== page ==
Projecto FCT UID/MAT/04459/2019.

### Generalisations to Multispecies (V)

Second class particle; multispecies exclusion process; hierarchical matrix solution and proof; queueing interpretation.

Continuation of Lecture 4.

Projecto FCT UID/MAT/04459/2019.

### Generalisations to Multispecies (IV)

Second class particle; multispecies exclusion process; hierarchical matrix solution and proof; queueing interpretation.

Projecto FCT UID/MAT/04459/2019.

### Phase Diagram (III)

Complex zeros of nonequilibrium partition function; open ASEP phase transitions; continuous and discontinuous transitions; coexistence line.

Projecto FCT UID/MAT/04459/2019.

### Matrix Product Solution (II)

Matrix product ansatz; proof of stationarity; computation of partition function $Z_L$; large $L$ asymptotics of $Z_L$; current and density profile; combinatorial approaches.

Projecto FCT UID/MAT/04459/2019.

### Open Boundary ASEP (I)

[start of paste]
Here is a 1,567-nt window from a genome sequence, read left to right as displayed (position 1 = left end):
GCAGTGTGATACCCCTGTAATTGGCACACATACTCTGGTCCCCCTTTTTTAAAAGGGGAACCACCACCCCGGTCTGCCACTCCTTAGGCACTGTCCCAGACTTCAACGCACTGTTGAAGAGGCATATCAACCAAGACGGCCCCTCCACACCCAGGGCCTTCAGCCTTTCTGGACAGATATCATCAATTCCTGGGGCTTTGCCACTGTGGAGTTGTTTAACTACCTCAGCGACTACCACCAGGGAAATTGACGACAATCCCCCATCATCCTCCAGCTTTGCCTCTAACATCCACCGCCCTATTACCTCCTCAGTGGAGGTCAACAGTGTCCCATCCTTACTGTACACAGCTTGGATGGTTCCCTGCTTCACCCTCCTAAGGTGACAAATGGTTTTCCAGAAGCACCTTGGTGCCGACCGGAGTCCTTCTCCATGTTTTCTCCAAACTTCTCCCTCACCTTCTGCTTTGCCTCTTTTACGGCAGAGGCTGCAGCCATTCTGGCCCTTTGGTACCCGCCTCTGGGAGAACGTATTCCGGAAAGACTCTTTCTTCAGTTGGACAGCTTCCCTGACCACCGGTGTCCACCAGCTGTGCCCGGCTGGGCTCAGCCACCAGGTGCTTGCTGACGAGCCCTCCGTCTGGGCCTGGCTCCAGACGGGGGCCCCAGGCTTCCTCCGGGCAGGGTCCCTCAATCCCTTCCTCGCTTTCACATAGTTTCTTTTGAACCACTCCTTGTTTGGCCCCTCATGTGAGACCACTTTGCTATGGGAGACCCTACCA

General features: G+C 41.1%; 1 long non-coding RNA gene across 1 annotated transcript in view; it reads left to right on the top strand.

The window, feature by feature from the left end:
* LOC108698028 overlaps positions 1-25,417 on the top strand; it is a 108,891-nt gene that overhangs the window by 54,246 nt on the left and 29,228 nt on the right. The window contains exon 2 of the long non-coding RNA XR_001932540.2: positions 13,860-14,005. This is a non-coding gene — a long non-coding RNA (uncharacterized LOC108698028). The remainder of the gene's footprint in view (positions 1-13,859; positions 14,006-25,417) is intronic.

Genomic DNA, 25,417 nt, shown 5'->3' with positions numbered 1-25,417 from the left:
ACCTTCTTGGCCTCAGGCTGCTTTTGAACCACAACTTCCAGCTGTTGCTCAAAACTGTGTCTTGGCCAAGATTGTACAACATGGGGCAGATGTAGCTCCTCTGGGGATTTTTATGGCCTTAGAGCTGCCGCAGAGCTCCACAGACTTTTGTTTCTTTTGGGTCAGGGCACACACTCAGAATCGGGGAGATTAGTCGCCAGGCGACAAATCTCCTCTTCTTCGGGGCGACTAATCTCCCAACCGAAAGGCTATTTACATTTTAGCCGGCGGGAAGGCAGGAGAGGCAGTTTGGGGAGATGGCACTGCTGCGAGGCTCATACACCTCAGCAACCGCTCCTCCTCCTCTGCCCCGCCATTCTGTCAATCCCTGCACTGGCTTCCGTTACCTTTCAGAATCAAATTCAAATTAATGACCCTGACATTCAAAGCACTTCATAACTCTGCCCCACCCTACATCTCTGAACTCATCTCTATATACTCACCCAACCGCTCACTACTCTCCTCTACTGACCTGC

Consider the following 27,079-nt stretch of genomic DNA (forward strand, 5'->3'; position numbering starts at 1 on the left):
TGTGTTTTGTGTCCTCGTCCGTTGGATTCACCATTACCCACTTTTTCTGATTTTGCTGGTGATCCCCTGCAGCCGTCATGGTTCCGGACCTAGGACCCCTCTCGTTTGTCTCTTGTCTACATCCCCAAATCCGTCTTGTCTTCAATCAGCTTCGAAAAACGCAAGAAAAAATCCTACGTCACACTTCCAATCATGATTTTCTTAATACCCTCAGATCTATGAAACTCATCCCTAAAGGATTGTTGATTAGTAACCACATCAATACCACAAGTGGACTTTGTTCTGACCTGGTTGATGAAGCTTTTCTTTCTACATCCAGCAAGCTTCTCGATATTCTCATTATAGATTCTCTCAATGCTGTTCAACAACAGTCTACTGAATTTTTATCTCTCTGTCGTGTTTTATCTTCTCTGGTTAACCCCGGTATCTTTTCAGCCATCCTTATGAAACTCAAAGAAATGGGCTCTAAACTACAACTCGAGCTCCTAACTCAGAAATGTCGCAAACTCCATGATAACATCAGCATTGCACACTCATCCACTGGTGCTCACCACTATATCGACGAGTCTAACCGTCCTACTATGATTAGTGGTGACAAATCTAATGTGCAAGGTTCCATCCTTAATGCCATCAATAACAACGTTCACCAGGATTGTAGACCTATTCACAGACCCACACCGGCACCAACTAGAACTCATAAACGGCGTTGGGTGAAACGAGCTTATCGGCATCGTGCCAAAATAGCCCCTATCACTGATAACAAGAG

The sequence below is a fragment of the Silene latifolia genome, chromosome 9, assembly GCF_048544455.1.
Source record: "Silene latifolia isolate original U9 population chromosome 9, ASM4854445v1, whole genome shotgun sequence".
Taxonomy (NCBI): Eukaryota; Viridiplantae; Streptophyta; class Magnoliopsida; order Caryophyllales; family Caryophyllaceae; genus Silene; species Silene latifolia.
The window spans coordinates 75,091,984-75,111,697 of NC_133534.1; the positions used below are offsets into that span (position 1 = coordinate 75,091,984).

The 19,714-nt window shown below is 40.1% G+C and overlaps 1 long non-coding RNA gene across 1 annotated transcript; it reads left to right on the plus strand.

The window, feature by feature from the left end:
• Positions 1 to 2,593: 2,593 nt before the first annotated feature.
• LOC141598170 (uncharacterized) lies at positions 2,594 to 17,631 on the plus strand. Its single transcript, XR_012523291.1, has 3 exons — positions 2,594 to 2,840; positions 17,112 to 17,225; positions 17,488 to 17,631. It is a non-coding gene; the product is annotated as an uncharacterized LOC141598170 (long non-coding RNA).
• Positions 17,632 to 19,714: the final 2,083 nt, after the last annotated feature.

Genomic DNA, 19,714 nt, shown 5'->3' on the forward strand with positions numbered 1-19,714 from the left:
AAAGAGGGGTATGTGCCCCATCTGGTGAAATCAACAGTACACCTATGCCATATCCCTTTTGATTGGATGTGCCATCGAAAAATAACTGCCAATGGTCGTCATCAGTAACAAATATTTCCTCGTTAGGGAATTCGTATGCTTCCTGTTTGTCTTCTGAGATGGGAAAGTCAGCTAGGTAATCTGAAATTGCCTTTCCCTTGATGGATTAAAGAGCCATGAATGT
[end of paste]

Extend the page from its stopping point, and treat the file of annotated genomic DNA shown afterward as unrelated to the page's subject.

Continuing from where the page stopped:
The asymmetric simple exclusion process (ASEP) has been studied in probability theory since Spitzer in 1970. Remarkably a version with open boundaries had already been introduced as a model for RNA translation in 1968. This “open ASEP” has since the 1990’s been widely studied in the theoretical physics community as a model of a nonequilibrium system, which sustains a stationary current. In these lectures I will introduce and motivate the model then present a construction — the matrix product ansatz — which yields the exact stationary state for all system sizes. I will derive the phase diagram and analyse the nonequilibrium phase transitions. Finally I will discuss how the approach generalises to multispecies systems.

In this first lecture I will introduce the motivations; correlation functions; mean-field theory and hydrodynamic limit; dynamical mean-field theory; domain wall theory.

Projecto FCT UID/MAT/04459/2019.